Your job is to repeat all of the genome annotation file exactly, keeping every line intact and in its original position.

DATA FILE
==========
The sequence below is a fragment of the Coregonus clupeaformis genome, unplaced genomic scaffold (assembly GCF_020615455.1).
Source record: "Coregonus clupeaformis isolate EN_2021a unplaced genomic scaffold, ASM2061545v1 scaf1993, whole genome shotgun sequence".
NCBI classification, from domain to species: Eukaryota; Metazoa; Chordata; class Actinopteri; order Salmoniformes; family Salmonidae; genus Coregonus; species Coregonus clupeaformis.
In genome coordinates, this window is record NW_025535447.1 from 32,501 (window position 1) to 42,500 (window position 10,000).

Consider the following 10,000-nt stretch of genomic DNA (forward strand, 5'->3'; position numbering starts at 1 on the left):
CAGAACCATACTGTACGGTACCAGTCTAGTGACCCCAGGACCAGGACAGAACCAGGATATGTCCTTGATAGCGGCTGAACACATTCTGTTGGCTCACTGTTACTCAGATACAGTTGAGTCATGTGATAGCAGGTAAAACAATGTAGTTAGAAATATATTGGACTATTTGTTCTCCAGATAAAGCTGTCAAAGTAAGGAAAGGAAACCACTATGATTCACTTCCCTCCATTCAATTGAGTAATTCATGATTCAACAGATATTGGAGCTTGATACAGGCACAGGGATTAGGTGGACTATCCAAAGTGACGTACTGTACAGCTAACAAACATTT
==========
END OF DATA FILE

The sequence below is a fragment of the Coregonus clupeaformis genome, unplaced genomic scaffold (assembly GCF_020615455.1).
Source record: "Coregonus clupeaformis isolate EN_2021a unplaced genomic scaffold, ASM2061545v1 scaf1993, whole genome shotgun sequence".
NCBI classification, from domain to species: Eukaryota; Metazoa; Chordata; class Actinopteri; order Salmoniformes; family Salmonidae; genus Coregonus; species Coregonus clupeaformis.
In genome coordinates, this window is record NW_025535447.1 from 32,501 (window position 1) to 42,500 (window position 10,000).

Consider the following 10,000-nt stretch of genomic DNA (forward strand, 5'->3'; position numbering starts at 1 on the left):
CAGAACCATACTGTACGGTACCAGTCTAGTGACCCCAGGACCAGGACAGAACCAGGATATGTCCTTGATAGCGGCTGAACACATTCTGTTGGCTCACTGTTACTCAGATACAGTTGAGTCATGTGATAGCAGGTAAAACAATGTAGTTAGAAATATATTGGACTATTTGTTCTCCAGATAAAGCTGTCAAAGTAAGGAAAGGAAACCACTATGATTCACTTCCCTCCATTCAATTGAGTAATTCATGATTCAACAGATATTGGAGCTTGATACAGGCACAGGGATTAGGTGGACTATCCAAAGTGACGTACTGTACAGCTAACAAACATTT